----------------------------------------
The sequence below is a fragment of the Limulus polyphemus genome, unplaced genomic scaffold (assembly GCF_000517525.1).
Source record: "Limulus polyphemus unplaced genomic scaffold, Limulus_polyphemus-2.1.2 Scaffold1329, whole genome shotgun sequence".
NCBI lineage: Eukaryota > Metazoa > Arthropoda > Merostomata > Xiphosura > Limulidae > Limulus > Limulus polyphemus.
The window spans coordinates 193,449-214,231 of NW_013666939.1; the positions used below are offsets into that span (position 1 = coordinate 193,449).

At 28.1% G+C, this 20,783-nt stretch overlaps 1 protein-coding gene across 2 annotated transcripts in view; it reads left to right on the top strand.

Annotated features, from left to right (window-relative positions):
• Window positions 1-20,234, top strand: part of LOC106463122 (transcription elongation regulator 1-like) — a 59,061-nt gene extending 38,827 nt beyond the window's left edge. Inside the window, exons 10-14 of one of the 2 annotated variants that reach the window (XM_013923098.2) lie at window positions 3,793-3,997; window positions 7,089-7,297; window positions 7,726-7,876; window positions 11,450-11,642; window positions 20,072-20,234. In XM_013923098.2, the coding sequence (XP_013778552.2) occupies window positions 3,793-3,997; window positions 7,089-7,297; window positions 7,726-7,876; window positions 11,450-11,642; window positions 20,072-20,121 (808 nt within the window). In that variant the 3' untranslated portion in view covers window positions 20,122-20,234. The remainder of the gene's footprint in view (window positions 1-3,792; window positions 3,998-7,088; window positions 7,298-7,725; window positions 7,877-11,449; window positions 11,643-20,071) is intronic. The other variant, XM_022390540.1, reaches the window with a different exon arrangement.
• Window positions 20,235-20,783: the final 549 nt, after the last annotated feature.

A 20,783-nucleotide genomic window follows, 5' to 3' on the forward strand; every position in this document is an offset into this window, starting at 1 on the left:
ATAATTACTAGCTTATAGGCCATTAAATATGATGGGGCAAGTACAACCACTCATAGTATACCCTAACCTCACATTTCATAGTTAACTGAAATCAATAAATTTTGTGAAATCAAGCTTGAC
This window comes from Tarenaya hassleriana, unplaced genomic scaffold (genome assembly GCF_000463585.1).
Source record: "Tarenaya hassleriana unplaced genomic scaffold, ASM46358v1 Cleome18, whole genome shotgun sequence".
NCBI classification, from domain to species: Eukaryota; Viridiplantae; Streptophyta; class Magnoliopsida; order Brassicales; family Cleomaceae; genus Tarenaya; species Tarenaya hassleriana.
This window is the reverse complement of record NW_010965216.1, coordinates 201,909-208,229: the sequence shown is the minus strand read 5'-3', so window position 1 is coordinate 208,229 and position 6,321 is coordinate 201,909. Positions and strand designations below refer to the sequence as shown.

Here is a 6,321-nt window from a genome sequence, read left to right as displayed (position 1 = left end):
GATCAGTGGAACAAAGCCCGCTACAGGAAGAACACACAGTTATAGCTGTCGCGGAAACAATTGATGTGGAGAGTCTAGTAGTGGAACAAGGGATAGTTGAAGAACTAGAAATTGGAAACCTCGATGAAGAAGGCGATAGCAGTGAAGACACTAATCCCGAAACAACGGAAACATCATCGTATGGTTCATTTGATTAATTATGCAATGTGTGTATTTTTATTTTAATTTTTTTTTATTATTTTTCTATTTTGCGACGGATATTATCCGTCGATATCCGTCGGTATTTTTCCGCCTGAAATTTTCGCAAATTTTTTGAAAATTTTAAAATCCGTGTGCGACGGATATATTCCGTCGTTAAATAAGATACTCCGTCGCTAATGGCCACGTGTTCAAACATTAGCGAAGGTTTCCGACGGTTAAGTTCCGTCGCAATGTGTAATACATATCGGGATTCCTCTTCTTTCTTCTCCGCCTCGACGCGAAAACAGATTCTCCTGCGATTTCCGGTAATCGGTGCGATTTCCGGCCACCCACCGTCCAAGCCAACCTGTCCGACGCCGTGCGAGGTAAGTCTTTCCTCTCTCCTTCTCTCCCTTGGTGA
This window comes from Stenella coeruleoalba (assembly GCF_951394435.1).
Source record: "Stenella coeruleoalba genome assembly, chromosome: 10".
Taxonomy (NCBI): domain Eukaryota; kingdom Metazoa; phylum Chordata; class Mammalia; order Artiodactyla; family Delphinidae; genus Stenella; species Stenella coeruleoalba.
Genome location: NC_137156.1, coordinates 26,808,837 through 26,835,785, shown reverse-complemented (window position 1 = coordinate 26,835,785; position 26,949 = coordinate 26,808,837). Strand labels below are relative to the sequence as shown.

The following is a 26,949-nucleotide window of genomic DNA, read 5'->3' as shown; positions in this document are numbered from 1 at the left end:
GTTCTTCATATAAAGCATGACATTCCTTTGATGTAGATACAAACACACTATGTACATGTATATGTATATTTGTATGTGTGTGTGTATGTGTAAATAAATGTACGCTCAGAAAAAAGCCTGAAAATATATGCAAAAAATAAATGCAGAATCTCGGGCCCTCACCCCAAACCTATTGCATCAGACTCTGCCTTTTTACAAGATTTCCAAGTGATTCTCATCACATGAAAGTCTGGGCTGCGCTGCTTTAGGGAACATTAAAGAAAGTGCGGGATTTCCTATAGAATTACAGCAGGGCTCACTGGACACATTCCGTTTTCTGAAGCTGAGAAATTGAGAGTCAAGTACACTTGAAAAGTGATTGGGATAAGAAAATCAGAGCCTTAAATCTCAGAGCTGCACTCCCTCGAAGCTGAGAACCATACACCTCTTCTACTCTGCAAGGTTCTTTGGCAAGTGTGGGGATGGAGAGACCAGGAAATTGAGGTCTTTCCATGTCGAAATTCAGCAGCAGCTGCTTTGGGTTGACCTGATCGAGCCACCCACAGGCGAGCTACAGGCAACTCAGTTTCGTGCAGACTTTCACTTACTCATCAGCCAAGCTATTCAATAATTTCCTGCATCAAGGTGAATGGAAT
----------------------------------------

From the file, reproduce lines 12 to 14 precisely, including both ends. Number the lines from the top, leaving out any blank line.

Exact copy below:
Source record: "Tarenaya hassleriana unplaced genomic scaffold, ASM46358v1 Cleome18, whole genome shotgun sequence".
NCBI classification, from domain to species: Eukaryota; Viridiplantae; Streptophyta; class Magnoliopsida; order Brassicales; family Cleomaceae; genus Tarenaya; species Tarenaya hassleriana.
This window is the reverse complement of record NW_010965216.1, coordinates 201,909-208,229: the sequence shown is the minus strand read 5'-3', so window position 1 is coordinate 208,229 and position 6,321 is coordinate 201,909. Positions and strand designations below refer to the sequence as shown.